Fine Art: The Perfect Gift
Holiday shopping comes with the usual stresses, such as who to shop for and, more importantly, what do you possibly get them this year? When you’re ready to get a little creative and find that perfect item for a loved one or close friend, fine art is something that could really make a lasting impression on the holiday season. You might be thinking, “How can fine art be a good gift idea?” or “Isn’t fine art very expensive?”
Gifting fine art is an exceptional idea, granted you are choosing a piece that will be loved and appreciated by the recipient. Fine art comes in various forms, whether it’s a beautiful sculpture or mesmerizing painting. In order to ensure that the time and money you are putting into the gift is going to be well received, you should follow these suggested gifting guidelines.
What is Their Personal Style?
If they love Rodin and you gift them with an abstract piece, chances are it might not be such a good fit. Before shopping, be sure to get a good idea of the personal taste and style of your loved one or friend. You can get some good clues by taking a look around their house. Do they love modern art or impressionism, landscapes or urban art? Take into consideration what items they have around the home and use that as a foundation for your fine art search. For example, if they love the architecture of New York City’s Chrysler Building, you might decide to go in the direction of art deco or even a building-inspired piece.
Choose a Medium
When it comes to the idea of gifting fine art, you don’t need to feel responsible for picking up a one-of-a-kind masterpiece. Instead, think of fine art as an exceptional piece of visual art designed to be appreciated and displayed. For one person, a fine art piece could be a pop art print similar to that of Roy Lichtenstein or Andy Warhol, or it could also be a quality reproduction of an American West-inspired bronze sculpture created by Frederic Remington. Whether you want to find a painting, print or sculpture, choose a style that best fits the aesthetic of your recipient. After all, art is meant to be viewed or incorporated into the overall décor.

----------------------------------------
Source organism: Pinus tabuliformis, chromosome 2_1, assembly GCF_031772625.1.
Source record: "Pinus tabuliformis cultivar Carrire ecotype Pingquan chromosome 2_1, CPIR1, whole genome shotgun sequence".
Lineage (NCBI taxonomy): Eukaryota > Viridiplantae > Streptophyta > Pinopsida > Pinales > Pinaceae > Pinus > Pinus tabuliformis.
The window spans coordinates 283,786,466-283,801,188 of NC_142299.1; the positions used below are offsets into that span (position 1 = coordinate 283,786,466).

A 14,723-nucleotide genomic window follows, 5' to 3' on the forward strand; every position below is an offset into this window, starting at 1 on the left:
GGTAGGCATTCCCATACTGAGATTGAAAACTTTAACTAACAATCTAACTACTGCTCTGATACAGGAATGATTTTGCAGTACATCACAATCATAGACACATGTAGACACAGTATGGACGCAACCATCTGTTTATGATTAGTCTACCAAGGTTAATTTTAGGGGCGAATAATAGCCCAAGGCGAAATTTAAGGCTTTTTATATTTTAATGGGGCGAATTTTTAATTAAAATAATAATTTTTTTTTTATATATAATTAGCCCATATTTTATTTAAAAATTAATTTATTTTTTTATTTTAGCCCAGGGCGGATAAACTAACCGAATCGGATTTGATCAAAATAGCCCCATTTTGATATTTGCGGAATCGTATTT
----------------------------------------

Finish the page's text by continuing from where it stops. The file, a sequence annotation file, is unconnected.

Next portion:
Search for a Unique Piece
Art can be found anywhere, from a notable gallery or even a local art show at a university. If you’re unsure where to start, avid art collectors often like to browse smaller galleries and art shows for spectacular and unique pieces. Purchasing a print or painting from an unknown artist now could really be priceless one day if that artist’s popularity grows. In addition to finding an ideal art piece, browsing local art shows or galleries can help you narrow down your options or fine tune what it is you’re looking for in terms of style or color. Art gallery experts do suggest one thing: never buy art because of the investment factor; purchase art because it evokes a certain emotion or because it is visually enchanting.
Let Them Pick Out a Piece
OK, well, not exactly. If you simply have no idea what kind of art a loved one or friend likes, one way to find out is to take them to an art gallery or museum under the guise of its being a fun day out. During the excursion, try to get an idea of what pieces they love and what they don’t. Once you get a feel for what their aesthetic is you can either go back to purchase it later (if it’s at an art gallery) or use the museum trip as inspiration once you start shopping. Gallery owners encourage you to ask questions during a visit; if you don’t see something that jumps out at you or grabs your attention, ask the gallery owner for tips and suggestions. Often they have plenty of art that is not on display and are more than willing to show you additional pieces.
Don’t Buy Online If You Can Help It
While it is easier to do holiday shopping–or shopping in general–online, fine art is one area where it’s best to see it up close. You want to make sure you are getting what you pay for and that if you want a canvas piece it’s not delivered to the door on paper, or vice versa. When purchasing art, examine paint or other media to ensure it is quality and clean; the paper or canvas should be in good condition. You should also ask if the price includes hanging hardware or frame.
Shopping for fine art might sound a bit frightening, but it doesn’t have to be. Take time and research to find the perfect piece for your recipient! HLM
Sources: huffingtonpost.com, korologosgallery.com and wsj.com.